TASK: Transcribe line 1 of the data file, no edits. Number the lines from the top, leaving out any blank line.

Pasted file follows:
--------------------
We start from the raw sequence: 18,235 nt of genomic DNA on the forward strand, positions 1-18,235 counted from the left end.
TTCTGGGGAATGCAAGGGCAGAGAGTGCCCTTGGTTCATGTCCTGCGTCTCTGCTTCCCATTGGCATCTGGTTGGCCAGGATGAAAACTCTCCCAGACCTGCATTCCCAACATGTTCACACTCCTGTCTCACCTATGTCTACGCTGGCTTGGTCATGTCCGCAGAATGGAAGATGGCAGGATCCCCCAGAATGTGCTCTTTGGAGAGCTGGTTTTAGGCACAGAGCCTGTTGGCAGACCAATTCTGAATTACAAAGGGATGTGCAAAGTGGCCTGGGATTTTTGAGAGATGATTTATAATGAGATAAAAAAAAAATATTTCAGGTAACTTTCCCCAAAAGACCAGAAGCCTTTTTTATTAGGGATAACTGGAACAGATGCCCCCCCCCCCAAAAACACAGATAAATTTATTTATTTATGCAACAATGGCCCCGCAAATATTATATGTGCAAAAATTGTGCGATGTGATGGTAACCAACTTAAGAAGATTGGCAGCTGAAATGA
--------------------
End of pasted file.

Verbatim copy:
We start from the raw sequence: 18,235 nt of genomic DNA on the forward strand, positions 1-18,235 counted from the left end.